Castles in the air

Dubai seemingly has the ability to create castles in the air — and then to transform them into hard-core commercially viable realities.

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By  Eudore Chand Published  November 27, 2003

|~||~||~|Who would have thought that it was possible to hew out the world’s largest man-made port, or to build the world’s first super-luxury seven-star hotel in a city reclaimed from the desert. Or to create Palm Islands or the World or Burj Dubai or an Alpine ski resort in 45+ degree climate? It is not that you cannot build them. That bit, although it is not easy, merely requires money and expertise. The real test of the project is how it performs economically.

There are always those who have doubts every time a seemingly crazy idea is dreamt up — but then, these ideas are not just castles in the air. They are firmly grounded in reality. Dubai does its homework well. It does not build modern wonders of the world out of air — projects like the US $5.7 billion Dubailand are founded on concrete facts and achievable assumptions.

Dubai claims to sit astride the business-ways of the East and the West. It has a secure environment with a well-developed tourism infrastructure catering to all budgets, an almost year-round festival with fantastic price-busters and an image the world over as the City of Gold.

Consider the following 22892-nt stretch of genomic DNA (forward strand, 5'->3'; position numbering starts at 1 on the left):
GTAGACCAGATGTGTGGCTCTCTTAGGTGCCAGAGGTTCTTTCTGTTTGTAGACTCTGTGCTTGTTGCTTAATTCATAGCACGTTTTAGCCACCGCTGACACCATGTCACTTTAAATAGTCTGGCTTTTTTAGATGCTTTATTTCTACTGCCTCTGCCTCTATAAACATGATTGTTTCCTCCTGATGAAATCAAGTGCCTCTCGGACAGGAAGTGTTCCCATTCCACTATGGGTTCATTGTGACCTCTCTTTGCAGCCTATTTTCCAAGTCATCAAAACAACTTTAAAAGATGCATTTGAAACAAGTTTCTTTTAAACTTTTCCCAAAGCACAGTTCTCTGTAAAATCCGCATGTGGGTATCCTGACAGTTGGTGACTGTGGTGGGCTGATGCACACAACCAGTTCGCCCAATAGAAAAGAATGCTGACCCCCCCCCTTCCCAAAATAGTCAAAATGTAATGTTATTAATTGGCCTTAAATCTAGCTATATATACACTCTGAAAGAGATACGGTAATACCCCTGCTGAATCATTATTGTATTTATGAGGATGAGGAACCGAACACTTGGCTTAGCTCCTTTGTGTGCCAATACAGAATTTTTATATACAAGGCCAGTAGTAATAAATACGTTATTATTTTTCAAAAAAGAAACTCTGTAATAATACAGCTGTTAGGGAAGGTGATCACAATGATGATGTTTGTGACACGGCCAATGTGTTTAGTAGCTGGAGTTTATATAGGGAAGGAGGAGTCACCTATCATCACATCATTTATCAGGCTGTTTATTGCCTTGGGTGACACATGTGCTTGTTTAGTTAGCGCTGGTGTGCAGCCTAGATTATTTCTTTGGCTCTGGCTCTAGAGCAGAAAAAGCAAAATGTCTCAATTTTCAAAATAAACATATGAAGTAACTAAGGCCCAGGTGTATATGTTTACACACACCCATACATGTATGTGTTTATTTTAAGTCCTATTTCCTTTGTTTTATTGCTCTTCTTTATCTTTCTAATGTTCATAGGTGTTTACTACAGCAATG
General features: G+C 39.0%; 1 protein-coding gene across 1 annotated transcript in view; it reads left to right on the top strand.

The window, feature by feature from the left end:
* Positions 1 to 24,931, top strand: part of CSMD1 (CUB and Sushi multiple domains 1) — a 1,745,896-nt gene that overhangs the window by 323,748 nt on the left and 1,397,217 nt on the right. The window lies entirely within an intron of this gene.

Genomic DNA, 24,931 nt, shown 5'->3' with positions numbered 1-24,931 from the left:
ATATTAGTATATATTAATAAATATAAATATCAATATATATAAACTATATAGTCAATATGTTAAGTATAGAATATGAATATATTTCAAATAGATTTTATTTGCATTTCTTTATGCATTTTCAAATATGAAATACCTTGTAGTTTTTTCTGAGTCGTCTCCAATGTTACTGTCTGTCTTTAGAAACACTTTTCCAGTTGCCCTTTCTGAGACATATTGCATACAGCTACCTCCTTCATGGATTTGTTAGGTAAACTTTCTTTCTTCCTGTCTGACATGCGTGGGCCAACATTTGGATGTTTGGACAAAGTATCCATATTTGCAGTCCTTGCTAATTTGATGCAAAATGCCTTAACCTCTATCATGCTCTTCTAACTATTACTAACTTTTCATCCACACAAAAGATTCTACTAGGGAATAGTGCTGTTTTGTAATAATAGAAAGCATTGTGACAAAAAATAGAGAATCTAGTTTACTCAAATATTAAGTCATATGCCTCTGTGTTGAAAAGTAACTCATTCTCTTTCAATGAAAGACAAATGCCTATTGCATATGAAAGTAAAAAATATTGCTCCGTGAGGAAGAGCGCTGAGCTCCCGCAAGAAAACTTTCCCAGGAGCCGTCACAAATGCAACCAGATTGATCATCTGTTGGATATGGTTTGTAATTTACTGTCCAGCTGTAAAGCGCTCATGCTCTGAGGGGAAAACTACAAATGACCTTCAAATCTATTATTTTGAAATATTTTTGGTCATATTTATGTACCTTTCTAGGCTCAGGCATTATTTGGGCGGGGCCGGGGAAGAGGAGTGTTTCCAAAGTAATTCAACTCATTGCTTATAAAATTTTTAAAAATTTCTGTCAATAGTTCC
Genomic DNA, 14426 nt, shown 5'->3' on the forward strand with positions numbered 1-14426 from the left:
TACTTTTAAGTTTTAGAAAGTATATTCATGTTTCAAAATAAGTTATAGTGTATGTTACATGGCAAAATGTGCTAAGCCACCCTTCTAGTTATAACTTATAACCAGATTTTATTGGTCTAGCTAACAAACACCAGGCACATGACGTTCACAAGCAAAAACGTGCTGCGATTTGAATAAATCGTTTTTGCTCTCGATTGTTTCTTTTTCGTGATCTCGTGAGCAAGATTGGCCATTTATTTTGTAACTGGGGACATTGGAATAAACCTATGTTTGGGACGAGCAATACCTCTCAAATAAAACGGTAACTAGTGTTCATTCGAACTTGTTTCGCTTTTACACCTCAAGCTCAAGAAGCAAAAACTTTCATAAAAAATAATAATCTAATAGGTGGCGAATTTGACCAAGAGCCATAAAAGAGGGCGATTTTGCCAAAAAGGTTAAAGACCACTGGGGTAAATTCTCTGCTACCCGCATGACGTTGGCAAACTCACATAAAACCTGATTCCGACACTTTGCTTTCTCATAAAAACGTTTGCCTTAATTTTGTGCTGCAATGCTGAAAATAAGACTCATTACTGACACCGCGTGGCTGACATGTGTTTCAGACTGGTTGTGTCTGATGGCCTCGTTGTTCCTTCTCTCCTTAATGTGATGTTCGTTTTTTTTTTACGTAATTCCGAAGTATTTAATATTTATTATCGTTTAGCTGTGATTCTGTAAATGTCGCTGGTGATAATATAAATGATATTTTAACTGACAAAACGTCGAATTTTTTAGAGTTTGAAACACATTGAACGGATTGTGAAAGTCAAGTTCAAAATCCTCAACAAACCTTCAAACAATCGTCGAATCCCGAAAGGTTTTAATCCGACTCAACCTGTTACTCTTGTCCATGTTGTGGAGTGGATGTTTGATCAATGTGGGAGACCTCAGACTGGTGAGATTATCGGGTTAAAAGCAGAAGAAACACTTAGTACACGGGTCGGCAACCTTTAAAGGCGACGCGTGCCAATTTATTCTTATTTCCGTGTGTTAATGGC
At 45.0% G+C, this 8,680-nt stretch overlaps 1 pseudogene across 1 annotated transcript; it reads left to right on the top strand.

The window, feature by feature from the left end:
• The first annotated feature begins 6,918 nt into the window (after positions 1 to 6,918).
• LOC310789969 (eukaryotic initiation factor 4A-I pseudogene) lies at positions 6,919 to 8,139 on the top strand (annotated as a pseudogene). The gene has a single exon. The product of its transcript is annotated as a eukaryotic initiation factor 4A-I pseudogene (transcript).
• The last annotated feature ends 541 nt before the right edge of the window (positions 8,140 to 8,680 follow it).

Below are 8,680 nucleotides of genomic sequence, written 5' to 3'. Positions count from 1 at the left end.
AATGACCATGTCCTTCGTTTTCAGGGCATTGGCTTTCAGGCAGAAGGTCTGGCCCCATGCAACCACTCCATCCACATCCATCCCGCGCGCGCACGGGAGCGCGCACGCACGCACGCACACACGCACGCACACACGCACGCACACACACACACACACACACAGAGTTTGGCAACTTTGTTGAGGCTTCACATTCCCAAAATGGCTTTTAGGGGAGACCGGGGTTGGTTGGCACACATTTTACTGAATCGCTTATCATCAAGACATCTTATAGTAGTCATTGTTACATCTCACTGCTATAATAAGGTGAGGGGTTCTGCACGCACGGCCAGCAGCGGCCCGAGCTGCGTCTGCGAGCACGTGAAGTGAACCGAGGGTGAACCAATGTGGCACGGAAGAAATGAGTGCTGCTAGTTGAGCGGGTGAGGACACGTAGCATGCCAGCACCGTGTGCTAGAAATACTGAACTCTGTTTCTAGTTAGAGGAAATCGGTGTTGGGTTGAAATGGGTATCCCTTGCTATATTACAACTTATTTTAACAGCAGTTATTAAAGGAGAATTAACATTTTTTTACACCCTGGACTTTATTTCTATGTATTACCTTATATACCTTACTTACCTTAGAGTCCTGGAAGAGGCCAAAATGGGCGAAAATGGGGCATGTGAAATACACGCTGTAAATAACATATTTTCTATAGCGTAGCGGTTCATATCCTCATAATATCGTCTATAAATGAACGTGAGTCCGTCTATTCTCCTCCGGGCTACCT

The emirate calculates that 10% of the 700 million global tourists come to the Middle East. The region itself generates 35 million outbound tourists a year. If there were suitable facilities available right here in Dubai, could the emirate not attract just 15 million of the 105 million tourists that enter and exit the region every year?

The seemingly impossible Dubailand is what the emirate expects to deliver the tourists it needs. Dubai’s dreams may seem impossible when taken in isolation, but each is a separate part of a grand design to transform the Emirate into a global tourism, lifestyle and business centre by the year 2010.

The Emirate is spending billions of dollars on Emirates airline fleet expansion and on expanding and upgrading Dubai International Airport to handle 60 million passengers a year. This is only just short of the handling capacity of London Heathrow; one of the worlds busiest airports.

The government has committed major investments in other government-backed waterfront projects. Already a regional exhibitions centre, Dubai spent US $270 million in building associated conventions facilities that have brought it a successful World Bank Group and IMF annual meeting — the first in the Arab world.

Dubai has forged a close relationship with its private sector, which has manifested itself in the rapid growth of the city’s hospitality sector along Sheikh Zayed Road and the Jumeirah beach strip.

On the business and lifestyle side, Dubai has the likes of Dubai Internet City, Dubai Media City and is building further projects such as Dubai International Financial Centre, Dubai Healthcare City and Academic City.

These various developments are expected to come together from 2006 onwards to create a Dubai, which, by 2010, will have 15 million tourists a year. Tourism will then contribute 20% to gross domestic product.

What could stop the building? A halt in the growth of both tourist traffic and population that persists for a couple of years might put a damper on the party. If a Palm Island sinks into the sea, more rocks to build it up will be called for.
There is not much that is going to stop this dash for development because it has to work. The Emirate has to have something to drive its wealth machine when the oil dries up.||**||

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